10 March 2022

Having received more than $12 million in new funding from the National Institutes of Health (NIH), the Abramson Cancer Center at the University of Pennsylvania, USA, will continue to work on its preclinical studies of a new type of radiation therapy. The so-called FLASH therapy allows you to deliver ultrafast radiation doses in less than a second (compared to several minutes with conventional radiotherapy) and opens up opportunities for better protection of normal tissues, minimizing the toxic effects of radiation on the body.

The Radiation Oncology Department will use a five-year grant from the National Institutes of Health in the amount of US$ 12.3 million to compare the ability of proton, carbon and electron radiation therapy to protect normal tissues from the harmful effects of radiation, while simultaneously taking control or destroying solid tumors of the gastrointestinal tract, lungs, soft tissues of the whole body and bones.

The study will include an in-depth study of the molecular mechanisms that cause toxicity and the search for ways to minimize the harm of radiation to normal tissues, which will allow the new technology to move into the phase of clinical trials.

Studies conducted earlier on animals in Europe and the USA, including at the University of Pennsylvania, have shown that by delivering a dose of radiation at a much higher rate, researchers achieved less impact on normal tissues – without losing the effectiveness of destroying tumor cells. This technology can revolutionize radiation therapy, because it can help protect critical organs from radiation exposure and reduce toxicity to the body. Moreover, FLASH therapy can be performed in one to three sessions compared to 20, 30 or more procedures usually required with traditional radiotherapy.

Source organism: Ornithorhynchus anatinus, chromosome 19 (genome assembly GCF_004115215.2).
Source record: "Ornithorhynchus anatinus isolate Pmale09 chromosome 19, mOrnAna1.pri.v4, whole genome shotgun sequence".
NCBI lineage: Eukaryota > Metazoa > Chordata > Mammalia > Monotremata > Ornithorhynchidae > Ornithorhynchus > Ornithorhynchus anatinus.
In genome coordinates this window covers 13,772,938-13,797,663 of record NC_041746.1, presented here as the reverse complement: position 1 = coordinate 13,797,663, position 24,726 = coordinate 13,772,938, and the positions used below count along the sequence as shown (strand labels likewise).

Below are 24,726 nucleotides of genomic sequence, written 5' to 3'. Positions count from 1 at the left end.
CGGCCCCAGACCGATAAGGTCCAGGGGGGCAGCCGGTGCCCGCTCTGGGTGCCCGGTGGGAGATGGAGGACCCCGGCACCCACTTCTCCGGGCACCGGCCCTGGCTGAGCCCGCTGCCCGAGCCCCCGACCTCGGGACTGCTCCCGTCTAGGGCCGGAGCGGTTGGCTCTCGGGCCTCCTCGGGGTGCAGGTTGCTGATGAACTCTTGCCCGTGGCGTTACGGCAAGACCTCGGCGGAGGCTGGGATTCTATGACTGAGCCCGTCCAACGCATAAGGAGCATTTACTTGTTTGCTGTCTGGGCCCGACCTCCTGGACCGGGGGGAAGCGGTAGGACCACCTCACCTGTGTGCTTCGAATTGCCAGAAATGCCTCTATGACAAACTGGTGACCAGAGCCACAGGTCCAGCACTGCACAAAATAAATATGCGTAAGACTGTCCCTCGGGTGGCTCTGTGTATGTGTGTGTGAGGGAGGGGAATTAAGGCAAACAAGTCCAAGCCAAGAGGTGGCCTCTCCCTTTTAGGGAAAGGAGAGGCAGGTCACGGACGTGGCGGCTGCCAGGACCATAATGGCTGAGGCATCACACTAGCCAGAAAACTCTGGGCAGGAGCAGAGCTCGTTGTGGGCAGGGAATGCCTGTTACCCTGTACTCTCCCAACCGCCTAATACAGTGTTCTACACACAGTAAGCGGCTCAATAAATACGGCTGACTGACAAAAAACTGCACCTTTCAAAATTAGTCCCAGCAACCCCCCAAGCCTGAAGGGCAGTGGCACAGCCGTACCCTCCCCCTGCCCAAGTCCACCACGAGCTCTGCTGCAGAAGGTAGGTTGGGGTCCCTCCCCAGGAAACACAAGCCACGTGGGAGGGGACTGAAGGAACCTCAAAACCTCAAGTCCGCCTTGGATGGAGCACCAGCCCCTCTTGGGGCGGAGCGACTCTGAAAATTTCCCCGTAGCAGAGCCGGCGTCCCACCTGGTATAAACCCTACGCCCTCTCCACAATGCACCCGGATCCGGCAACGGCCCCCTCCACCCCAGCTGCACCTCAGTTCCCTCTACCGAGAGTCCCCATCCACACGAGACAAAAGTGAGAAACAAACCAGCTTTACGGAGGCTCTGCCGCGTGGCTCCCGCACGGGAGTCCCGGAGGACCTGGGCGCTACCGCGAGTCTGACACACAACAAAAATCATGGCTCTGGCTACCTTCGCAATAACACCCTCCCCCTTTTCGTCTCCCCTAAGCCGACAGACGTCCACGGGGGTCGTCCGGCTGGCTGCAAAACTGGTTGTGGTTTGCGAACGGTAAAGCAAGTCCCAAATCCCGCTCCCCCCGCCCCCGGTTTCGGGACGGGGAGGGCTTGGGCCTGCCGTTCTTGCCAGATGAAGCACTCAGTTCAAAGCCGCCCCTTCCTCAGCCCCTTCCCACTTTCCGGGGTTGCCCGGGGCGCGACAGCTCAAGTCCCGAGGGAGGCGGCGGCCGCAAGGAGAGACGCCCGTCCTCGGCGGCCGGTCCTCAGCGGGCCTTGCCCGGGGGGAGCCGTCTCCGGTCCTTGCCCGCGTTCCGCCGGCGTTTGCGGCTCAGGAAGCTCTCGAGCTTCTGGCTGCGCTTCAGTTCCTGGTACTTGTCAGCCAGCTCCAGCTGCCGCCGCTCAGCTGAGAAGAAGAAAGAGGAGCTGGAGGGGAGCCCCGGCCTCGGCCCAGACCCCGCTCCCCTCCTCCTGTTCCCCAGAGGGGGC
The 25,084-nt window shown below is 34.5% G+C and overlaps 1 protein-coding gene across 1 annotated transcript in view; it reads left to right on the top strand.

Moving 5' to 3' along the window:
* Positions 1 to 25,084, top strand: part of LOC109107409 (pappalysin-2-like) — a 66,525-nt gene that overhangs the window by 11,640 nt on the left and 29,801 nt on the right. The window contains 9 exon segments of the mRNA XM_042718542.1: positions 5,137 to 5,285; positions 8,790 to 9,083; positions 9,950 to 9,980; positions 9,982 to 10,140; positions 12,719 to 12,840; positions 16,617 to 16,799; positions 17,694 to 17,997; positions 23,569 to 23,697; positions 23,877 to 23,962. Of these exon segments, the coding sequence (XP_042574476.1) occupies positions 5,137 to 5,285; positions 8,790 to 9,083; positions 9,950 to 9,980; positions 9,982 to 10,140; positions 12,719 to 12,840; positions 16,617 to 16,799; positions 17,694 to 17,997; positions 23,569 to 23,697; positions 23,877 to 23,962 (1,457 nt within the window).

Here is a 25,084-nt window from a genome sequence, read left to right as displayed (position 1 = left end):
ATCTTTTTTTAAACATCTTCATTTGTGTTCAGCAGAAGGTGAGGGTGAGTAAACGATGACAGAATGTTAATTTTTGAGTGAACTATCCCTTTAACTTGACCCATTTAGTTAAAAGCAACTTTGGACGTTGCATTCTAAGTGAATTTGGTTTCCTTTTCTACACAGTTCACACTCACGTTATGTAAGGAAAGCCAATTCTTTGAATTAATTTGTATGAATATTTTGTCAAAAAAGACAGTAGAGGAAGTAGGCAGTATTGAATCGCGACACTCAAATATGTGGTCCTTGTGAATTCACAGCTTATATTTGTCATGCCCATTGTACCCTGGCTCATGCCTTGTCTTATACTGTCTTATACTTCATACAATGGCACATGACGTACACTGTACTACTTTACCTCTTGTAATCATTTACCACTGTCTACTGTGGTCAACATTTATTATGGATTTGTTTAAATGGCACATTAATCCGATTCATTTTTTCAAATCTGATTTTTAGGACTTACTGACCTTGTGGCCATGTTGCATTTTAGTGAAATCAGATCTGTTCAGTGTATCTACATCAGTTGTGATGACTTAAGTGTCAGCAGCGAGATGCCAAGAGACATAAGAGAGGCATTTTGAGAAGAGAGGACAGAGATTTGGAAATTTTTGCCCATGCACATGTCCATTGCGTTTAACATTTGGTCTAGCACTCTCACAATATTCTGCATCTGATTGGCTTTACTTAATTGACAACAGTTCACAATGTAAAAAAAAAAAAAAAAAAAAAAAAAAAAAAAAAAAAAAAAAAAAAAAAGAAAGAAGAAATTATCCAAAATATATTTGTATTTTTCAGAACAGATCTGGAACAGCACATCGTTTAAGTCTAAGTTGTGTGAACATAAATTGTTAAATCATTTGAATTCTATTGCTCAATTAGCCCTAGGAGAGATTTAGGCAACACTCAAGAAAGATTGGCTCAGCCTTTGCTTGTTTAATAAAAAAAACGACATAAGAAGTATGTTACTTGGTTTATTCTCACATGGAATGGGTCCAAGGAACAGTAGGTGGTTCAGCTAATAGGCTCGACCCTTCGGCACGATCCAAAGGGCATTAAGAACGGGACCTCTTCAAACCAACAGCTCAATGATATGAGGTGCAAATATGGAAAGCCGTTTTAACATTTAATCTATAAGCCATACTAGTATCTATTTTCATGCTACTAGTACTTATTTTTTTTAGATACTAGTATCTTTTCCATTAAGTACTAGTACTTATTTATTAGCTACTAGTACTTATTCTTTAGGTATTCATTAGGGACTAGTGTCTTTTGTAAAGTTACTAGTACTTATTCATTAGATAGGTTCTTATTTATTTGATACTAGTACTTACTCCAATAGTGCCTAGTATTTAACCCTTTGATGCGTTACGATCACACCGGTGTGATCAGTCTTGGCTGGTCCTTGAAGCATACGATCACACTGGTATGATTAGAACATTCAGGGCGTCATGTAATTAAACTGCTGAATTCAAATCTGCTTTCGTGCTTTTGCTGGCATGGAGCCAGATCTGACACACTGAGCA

"Now oncologists-radiologists had to apply only a part of the total dose of conventional radiotherapy each time to minimize the toxicity of radiation to healthy tissues surrounding tumors. However, FLASH therapy has demonstrated in animal models its sparing effect on some normal tissues without compromising its antitumor effectiveness, and all this with a one-time delivery of the entire dose. Based on the first promising results obtained in animal models, we plan to study the mechanism of action of FLASH therapy and ways to safely conduct it," said one of the study leaders Konstantinos Koumenis, professor of radiation oncology at the University of Pennsylvania.

FLASH therapy is carried out with the help of protons – heavy charged particles. Proton therapy painlessly delivers a dose of radiation through the patient's skin and in most cases has an advantage over conventional (photon) therapy, since it affects less the normal tissues surrounding the tumor. Unlike photons, protons are able to treat deeply located neoplasms localized near the most important organs, without prejudice to the latter.

"The mechanism of action of FLASH therapy is of great interest to us, and we are grateful to the NIH for recognizing us as leaders in this field with extensive experience in radiobiology and radiation oncology, providing an opportunity to continue scientific work," said Dr. Amit Maiti, professor of radiation oncology at the University of Pennsylvania, one of the leaders of the study. "We still have a lot to do to better understand under what conditions FLASH therapy is able to reduce damage to normal tissues and how it does it."

The University of Pennsylvania research team includes more than 30 scientists, including biologists, physicists and clinicians. As part of the NIH-funded program, they will collaborate with scientists from Duke University, Oxford University and Heidelberg University.

"We hope to determine the best method of FLASH therapy with a shorter duration of treatment, lower frequency of therapy and less impact on healthy tissues," said Dr. James Metz, head of the Department of Radiation Oncology and head of the Proton Therapy Center at the University of Pennsylvania. "We consider FLASH therapy not as a complete replacement for traditional radiotherapy, but as a valuable tool in the hands of oncologists-radiologists for the treatment of certain solid tumors for which it is most indicated."

The grant consists of four projects, including the observation and treatment of osteosarcoma in dogs, as a potential precursor to human clinical trials. The researchers will also compare the relative effectiveness of FLASH radiation therapy with conventional proton therapy and electron and carbon radiation to better understand the molecular mechanisms underlying how normal tissues can be protected from the side effects of radiation.

The original news can be read here

Back to list